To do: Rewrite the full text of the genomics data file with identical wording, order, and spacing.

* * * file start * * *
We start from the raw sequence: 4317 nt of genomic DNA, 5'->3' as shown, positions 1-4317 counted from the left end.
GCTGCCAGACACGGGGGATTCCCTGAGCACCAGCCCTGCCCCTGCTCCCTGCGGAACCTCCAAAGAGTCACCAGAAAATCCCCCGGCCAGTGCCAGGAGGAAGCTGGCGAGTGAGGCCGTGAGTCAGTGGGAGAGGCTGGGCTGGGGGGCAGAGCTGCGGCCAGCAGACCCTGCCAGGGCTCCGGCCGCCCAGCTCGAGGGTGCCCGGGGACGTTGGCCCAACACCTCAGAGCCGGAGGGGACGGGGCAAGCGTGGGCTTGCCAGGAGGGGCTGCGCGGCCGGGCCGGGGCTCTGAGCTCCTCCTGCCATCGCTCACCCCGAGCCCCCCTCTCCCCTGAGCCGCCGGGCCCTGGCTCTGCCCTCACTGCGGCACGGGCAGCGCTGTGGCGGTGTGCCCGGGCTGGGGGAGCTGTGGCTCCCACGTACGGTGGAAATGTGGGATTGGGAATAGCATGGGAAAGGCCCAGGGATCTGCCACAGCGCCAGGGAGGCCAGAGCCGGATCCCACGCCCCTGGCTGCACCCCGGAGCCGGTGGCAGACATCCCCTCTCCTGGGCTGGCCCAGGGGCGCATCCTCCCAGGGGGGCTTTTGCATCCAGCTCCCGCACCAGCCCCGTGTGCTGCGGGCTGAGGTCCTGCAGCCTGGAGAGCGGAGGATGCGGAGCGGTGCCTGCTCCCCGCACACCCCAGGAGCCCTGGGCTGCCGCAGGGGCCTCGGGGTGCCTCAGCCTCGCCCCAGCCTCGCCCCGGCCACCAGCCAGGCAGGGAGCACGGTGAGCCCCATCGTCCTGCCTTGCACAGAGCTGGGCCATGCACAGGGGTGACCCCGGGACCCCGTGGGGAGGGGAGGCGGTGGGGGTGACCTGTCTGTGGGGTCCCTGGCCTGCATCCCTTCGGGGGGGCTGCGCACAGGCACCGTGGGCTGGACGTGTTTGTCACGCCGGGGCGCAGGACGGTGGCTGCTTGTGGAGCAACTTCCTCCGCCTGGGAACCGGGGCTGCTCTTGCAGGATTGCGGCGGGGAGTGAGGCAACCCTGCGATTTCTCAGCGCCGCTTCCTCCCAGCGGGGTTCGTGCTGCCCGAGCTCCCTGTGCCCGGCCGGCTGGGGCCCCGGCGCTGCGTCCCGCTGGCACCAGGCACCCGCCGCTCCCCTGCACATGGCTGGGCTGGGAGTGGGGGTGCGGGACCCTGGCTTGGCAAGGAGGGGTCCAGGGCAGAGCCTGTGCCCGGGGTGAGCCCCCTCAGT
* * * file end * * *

We start from the raw sequence: 4317 nt of genomic DNA, 5'->3' as shown, positions 1-4317 counted from the left end.
GCTGCCAGACACGGGGGATTCCCTGAGCACCAGCCCTGCCCCTGCTCCCTGCGGAACCTCCAAAGAGTCACCAGAAAATCCCCCGGCCAGTGCCAGGAGGAAGCTGGCGAGTGAGGCCGTGAGTCAGTGGGAGAGGCTGGGCTGGGGGGCAGAGCTGCGGCCAGCAGACCCTGCCAGGGCTCCGGCCGCCCAGCTCGAGGGTGCCCGGGGACGTTGGCCCAACACCTCAGAGCCGGAGGGGACGGGGCAAGCGTGGGCTTGCCAGGAGGGGCTGCGCGGCCGGGCCGGGGCTCTGAGCTCCTCCTGCCATCGCTCACCCCGAGCCCCCCTCTCCCCTGAGCCGCCGGGCCCTGGCTCTGCCCTCACTGCGGCACGGGCAGCGCTGTGGCGGTGTGCCCGGGCTGGGGGAGCTGTGGCTCCCACGTACGGTGGAAATGTGGGATTGGGAATAGCATGGGAAAGGCCCAGGGATCTGCCACAGCGCCAGGGAGGCCAGAGCCGGATCCCACGCCCCTGGCTGCACCCCGGAGCCGGTGGCAGACATCCCCTCTCCTGGGCTGGCCCAGGGGCGCATCCTCCCAGGGGGGCTTTTGCATCCAGCTCCCGCACCAGCCCCGTGTGCTGCGGGCTGAGGTCCTGCAGCCTGGAGAGCGGAGGATGCGGAGCGGTGCCTGCTCCCCGCACACCCCAGGAGCCCTGGGCTGCCGCAGGGGCCTCGGGGTGCCTCAGCCTCGCCCCAGCCTCGCCCCGGCCACCAGCCAGGCAGGGAGCACGGTGAGCCCCATCGTCCTGCCTTGCACAGAGCTGGGCCATGCACAGGGGTGACCCCGGGACCCCGTGGGGAGGGGAGGCGGTGGGGGTGACCTGTCTGTGGGGTCCCTGGCCTGCATCCCTTCGGGGGGGCTGCGCACAGGCACCGTGGGCTGGACGTGTTTGTCACGCCGGGGCGCAGGACGGTGGCTGCTTGTGGAGCAACTTCCTCCGCCTGGGAACCGGGGCTGCTCTTGCAGGATTGCGGCGGGGAGTGAGGCAACCCTGCGATTTCTCAGCGCCGCTTCCTCCCAGCGGGGTTCGTGCTGCCCGAGCTCCCTGTGCCCGGCCGGCTGGGGCCCCGGCGCTGCGTCCCGCTGGCACCAGGCACCCGCCGCTCCCCTGCACATGGCTGGGCTGGGAGTGGGGGTGCGGGACCCTGGCTTGGCAAGGAGGGGTCCAGGGCAGAGCCTGTGCCCGGGGTGAGCCCCCTCAGT